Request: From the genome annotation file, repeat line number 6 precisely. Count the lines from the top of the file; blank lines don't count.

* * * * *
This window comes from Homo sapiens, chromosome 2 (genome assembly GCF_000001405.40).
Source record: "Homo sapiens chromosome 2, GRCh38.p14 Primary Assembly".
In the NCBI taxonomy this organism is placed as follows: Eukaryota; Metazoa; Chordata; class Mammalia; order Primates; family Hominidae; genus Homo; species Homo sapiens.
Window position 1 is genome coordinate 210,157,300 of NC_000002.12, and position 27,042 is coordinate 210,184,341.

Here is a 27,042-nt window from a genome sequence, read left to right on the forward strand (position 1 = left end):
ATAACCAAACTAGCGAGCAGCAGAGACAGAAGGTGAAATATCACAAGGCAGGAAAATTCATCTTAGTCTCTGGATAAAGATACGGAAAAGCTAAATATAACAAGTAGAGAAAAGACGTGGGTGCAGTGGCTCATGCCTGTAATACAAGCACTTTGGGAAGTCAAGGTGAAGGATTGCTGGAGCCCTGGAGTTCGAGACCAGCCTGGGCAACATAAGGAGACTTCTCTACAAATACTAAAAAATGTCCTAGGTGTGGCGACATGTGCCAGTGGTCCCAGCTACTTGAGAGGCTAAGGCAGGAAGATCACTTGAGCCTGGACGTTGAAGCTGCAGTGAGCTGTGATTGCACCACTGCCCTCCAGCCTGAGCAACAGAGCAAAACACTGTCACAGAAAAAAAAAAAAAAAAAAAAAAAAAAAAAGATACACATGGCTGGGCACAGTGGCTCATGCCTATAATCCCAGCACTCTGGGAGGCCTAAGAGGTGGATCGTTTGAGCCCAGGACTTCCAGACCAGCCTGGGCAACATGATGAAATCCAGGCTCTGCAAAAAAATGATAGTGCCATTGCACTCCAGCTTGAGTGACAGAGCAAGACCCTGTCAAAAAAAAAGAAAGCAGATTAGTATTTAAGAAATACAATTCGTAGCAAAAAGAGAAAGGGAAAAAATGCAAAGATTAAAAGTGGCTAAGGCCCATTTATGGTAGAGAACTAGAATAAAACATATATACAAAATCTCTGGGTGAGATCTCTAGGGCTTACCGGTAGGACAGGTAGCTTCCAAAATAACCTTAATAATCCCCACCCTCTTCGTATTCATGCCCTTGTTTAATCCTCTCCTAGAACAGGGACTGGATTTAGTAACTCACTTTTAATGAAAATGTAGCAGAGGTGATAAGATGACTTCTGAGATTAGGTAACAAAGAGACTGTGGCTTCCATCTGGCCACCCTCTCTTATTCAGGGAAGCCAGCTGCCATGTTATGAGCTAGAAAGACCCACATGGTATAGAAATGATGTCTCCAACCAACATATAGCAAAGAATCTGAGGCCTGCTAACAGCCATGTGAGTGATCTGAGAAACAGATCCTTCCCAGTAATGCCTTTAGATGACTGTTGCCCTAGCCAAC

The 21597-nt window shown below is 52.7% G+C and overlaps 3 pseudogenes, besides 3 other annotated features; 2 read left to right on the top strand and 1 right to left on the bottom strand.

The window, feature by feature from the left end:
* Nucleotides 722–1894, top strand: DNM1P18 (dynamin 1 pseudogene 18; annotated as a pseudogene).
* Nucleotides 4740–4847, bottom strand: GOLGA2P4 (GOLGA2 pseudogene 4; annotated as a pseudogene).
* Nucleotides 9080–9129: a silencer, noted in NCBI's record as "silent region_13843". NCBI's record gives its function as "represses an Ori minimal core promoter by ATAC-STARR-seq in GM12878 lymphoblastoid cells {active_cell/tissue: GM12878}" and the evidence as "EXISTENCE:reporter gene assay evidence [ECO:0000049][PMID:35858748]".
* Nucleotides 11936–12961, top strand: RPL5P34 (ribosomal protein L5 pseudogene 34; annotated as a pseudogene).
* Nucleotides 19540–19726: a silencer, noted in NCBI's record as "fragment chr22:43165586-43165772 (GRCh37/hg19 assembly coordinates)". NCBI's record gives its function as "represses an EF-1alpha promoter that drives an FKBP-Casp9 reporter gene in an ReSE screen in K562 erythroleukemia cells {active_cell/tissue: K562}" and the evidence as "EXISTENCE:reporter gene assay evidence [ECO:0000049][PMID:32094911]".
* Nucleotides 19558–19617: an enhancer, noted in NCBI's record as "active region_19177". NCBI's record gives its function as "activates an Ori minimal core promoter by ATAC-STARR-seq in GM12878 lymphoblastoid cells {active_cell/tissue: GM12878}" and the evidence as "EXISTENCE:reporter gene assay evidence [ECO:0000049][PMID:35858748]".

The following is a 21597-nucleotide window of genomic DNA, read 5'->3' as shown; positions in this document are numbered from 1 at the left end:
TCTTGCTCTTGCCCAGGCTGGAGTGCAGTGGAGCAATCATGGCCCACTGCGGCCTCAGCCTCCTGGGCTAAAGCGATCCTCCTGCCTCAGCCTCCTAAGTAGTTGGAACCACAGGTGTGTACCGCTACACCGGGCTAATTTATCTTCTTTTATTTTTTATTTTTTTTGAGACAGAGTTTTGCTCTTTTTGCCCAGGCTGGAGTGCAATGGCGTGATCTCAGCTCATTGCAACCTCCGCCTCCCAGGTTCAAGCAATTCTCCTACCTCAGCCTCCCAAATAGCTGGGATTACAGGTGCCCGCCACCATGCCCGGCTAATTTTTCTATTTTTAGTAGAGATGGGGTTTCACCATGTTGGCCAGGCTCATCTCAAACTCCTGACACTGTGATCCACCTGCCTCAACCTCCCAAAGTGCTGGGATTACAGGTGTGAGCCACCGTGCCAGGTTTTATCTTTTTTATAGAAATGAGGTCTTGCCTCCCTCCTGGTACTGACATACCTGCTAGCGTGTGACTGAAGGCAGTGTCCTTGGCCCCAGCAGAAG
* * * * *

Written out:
ATAACCAAACTAGCGAGCAGCAGAGACAGAAGGTGAAATATCACAAGGCAGGAAAATTCATCTTAGTCTCTGGATAAAGATACGGAAAAGCTAAATATAACAAGTAGAGAAAAGACGTGGGTGCAGTGGCTCATGCCTGTAATACAAGCACTTTGGGAAGTCAAGGTGAAGGATTGCTGGAGCCCTGGAGTTCGAGACCAGCCTGGGCAACATAAGGAGACTTCTCTACAAATACTAAAAAATGTCCTAGGTGTGGCGACATGTGCCAGTGGTCCCAGCTACTTGAGAGGCTAAGGCAGGAAGATCACTTGAGCCTGGACGTTGAAGCTGCAGTGAGCTGTGATTGCACCACTGCCCTCCAGCCTGAGCAACAGAGCAAAACACTGTCACAGAAAAAAAAAAAAAAAAAAAAAAAAAAAAAGATACACATGGCTGGGCACAGTGGCTCATGCCTATAATCCCAGCACTCTGGGAGGCCTAAGAGGTGGATCGTTTGAGCCCAGGACTTCCAGACCAGCCTGGGCAACATGATGAAATCCAGGCTCTGCAAAAAAATGATAGTGCCATTGCACTCCAGCTTGAGTGACAGAGCAAGACCCTGTCAAAAAAAAAGAAAGCAGATTAGTATTTAAGAAATACAATTCGTAGCAAAAAGAGAAAGGGAAAAAATGCAAAGATTAAAAGTGGCTAAGGCCCATTTATGGTAGAGAACTAGAATAAAACATATATACAAAATCTCTGGGTGAGATCTCTAGGGCTTACCGGTAGGACAGGTAGCTTCCAAAATAACCTTAATAATCCCCACCCTCTTCGTATTCATGCCCTTGTTTAATCCTCTCCTAGAACAGGGACTGGATTTAGTAACTCACTTTTAATGAAAATGTAGCAGAGGTGATAAGATGACTTCTGAGATTAGGTAACAAAGAGACTGTGGCTTCCATCTGGCCACCCTCTCTTATTCAGGGAAGCCAGCTGCCATGTTATGAGCTAGAAAGACCCACATGGTATAGAAATGATGTCTCCAACCAACATATAGCAAAGAATCTGAGGCCTGCTAACAGCCATGTGAGTGATCTGAGAAACAGATCCTTCCCAGTAATGCCTTTAGATGACTGTTGCCCTAGCCAAC